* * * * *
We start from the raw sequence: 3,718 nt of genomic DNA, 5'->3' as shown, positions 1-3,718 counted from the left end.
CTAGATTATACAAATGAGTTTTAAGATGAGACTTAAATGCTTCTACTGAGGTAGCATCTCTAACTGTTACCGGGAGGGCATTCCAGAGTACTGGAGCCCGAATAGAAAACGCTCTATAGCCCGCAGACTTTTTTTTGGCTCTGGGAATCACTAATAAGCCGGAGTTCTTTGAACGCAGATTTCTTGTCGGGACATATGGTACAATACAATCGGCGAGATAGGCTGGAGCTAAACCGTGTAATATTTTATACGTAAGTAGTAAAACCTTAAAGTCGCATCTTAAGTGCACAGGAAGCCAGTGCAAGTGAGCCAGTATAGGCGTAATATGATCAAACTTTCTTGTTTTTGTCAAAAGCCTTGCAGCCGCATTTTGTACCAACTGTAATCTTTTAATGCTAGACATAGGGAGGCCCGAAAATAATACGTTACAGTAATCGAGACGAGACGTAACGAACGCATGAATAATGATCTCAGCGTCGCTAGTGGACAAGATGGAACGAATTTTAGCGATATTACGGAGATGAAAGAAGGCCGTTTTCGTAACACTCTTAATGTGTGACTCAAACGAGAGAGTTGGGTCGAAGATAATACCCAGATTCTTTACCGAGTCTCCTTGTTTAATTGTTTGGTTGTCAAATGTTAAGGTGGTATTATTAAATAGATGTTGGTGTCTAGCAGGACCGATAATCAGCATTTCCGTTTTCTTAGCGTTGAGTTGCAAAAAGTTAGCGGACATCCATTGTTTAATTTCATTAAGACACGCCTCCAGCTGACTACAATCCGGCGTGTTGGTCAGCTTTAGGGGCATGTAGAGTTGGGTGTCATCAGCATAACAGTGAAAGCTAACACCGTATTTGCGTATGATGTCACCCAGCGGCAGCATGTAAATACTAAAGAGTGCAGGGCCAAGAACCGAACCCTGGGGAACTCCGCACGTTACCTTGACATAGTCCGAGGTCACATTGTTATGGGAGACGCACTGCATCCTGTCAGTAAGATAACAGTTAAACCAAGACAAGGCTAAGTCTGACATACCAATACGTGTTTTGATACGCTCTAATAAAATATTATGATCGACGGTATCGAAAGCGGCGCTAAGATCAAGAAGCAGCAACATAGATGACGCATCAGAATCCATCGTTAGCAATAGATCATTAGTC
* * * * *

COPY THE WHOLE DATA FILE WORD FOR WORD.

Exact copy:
We start from the raw sequence: 3,718 nt of genomic DNA, 5'->3' as shown, positions 1-3,718 counted from the left end.
CTAGATTATACAAATGAGTTTTAAGATGAGACTTAAATGCTTCTACTGAGGTAGCATCTCTAACTGTTACCGGGAGGGCATTCCAGAGTACTGGAGCCCGAATAGAAAACGCTCTATAGCCCGCAGACTTTTTTTTGGCTCTGGGAATCACTAATAAGCCGGAGTTCTTTGAACGCAGATTTCTTGTCGGGACATATGGTACAATACAATCGGCGAGATAGGCTGGAGCTAAACCGTGTAATATTTTATACGTAAGTAGTAAAACCTTAAAGTCGCATCTTAAGTGCACAGGAAGCCAGTGCAAGTGAGCCAGTATAGGCGTAATATGATCAAACTTTCTTGTTTTTGTCAAAAGCCTTGCAGCCGCATTTTGTACCAACTGTAATCTTTTAATGCTAGACATAGGGAGGCCCGAAAATAATACGTTACAGTAATCGAGACGAGACGTAACGAACGCATGAATAATGATCTCAGCGTCGCTAGTGGACAAGATGGAACGAATTTTAGCGATATTACGGAGATGAAAGAAGGCCGTTTTCGTAACACTCTTAATGTGTGACTCAAACGAGAGAGTTGGGTCGAAGATAATACCCAGATTCTTTACCGAGTCTCCTTGTTTAATTGTTTGGTTGTCAAATGTTAAGGTGGTATTATTAAATAGATGTTGGTGTCTAGCAGGACCGATAATCAGCATTTCCGTTTTCTTAGCGTTGAGTTGCAAAAAGTTAGCGGACATCCATTGTTTAATTTCATTAAGACACGCCTCCAGCTGACTACAATCCGGCGTGTTGGTCAGCTTTAGGGGCATGTAGAGTTGGGTGTCATCAGCATAACAGTGAAAGCTAACACCGTATTTGCGTATGATGTCACCCAGCGGCAGCATGTAAATACTAAAGAGTGCAGGGCCAAGAACCGAACCCTGGGGAACTCCGCACGTTACCTTGACATAGTCCGAGGTCACATTGTTATGGGAGACGCACTGCATCCTGTCAGTAAGATAACAGTTAAACCAAGACAAGGCTAAGTCTGACATACCAATACGTGTTTTGATACGCTCTAATAAAATATTATGATCGACGGTATCGAAAGCGGCGCTAAGATCAAGAAGCAGCAACATAGATGACGCATCAGAATCCATCGTTAGCAATAGATCATTAGTC